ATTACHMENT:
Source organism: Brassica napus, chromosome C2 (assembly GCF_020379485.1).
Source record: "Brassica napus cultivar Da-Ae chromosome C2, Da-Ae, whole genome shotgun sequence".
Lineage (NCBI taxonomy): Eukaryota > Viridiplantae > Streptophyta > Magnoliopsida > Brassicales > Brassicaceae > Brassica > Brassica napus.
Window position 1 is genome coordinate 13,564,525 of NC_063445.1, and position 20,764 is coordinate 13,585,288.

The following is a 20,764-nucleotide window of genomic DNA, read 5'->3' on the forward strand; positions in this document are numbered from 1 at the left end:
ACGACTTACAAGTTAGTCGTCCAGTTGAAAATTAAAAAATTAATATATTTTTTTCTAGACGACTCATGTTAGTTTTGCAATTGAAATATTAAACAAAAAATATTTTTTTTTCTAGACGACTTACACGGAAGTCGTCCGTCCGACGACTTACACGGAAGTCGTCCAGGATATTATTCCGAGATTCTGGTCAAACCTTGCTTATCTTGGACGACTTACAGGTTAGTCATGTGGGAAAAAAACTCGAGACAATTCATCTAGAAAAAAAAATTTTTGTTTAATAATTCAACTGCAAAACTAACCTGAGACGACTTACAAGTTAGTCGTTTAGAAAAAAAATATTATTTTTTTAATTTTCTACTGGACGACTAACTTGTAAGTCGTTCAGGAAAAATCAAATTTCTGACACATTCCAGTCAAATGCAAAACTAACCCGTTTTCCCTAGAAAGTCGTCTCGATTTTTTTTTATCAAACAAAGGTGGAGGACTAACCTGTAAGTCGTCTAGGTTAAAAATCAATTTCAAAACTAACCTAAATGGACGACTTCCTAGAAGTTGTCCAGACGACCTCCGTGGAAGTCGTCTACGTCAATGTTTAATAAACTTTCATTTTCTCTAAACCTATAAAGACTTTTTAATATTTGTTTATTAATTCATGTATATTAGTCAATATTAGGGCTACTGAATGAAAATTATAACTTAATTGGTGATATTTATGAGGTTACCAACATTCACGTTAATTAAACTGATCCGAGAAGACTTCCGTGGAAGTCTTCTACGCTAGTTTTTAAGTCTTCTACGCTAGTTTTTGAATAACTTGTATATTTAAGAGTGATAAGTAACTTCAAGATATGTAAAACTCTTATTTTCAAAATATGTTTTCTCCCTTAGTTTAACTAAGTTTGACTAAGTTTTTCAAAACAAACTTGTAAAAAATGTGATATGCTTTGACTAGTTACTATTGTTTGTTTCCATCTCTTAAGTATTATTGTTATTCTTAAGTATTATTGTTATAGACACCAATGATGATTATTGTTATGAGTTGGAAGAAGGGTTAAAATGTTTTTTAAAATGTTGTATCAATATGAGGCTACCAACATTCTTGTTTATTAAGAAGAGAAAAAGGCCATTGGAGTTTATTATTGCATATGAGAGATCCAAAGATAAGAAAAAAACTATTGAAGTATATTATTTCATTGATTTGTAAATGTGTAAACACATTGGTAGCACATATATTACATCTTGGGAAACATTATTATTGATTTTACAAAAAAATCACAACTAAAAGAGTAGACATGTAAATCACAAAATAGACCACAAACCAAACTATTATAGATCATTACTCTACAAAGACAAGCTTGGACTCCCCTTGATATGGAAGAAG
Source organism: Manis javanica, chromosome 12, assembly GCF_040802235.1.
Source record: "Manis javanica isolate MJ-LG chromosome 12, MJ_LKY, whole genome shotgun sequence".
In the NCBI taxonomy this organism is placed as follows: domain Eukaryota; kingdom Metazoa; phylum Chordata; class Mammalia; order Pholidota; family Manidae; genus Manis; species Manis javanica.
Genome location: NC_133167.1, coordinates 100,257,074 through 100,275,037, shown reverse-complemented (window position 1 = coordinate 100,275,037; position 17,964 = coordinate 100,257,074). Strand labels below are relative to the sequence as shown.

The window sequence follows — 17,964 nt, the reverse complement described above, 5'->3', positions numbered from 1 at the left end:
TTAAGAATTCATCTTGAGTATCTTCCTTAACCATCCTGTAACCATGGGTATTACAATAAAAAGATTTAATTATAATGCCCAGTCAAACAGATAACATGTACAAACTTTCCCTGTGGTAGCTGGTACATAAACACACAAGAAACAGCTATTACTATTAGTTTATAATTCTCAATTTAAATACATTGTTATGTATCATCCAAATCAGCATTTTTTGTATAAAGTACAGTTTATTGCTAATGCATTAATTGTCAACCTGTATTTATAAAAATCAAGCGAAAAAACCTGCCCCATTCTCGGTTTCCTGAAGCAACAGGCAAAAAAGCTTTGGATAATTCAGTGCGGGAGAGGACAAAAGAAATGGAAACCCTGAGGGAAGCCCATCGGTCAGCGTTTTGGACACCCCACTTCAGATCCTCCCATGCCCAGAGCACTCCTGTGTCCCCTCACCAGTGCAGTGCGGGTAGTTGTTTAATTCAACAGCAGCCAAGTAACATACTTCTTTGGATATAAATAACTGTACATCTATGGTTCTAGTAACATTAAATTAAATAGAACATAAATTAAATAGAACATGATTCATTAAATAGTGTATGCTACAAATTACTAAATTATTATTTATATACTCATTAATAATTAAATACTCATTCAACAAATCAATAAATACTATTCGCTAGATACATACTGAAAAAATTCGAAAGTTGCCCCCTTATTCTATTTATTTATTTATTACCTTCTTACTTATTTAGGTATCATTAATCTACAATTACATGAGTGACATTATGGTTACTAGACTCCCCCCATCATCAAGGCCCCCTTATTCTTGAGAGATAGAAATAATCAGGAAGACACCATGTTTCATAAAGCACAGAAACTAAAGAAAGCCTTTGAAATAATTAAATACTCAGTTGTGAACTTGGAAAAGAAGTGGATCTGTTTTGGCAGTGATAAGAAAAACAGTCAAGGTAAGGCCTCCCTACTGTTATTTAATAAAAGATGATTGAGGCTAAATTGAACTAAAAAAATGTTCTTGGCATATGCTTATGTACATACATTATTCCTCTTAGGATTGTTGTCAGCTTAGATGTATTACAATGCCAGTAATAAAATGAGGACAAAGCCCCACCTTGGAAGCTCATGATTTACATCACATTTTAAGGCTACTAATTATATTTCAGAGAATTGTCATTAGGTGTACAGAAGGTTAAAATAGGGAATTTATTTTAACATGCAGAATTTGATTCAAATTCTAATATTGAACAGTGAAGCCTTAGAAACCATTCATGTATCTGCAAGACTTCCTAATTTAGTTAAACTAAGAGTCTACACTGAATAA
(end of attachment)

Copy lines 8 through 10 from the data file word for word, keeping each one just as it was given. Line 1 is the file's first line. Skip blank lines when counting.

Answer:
Source record: "Manis javanica isolate MJ-LG chromosome 12, MJ_LKY, whole genome shotgun sequence".
In the NCBI taxonomy this organism is placed as follows: domain Eukaryota; kingdom Metazoa; phylum Chordata; class Mammalia; order Pholidota; family Manidae; genus Manis; species Manis javanica.
Genome location: NC_133167.1, coordinates 100,257,074 through 100,275,037, shown reverse-complemented (window position 1 = coordinate 100,275,037; position 17,964 = coordinate 100,257,074). Strand labels below are relative to the sequence as shown.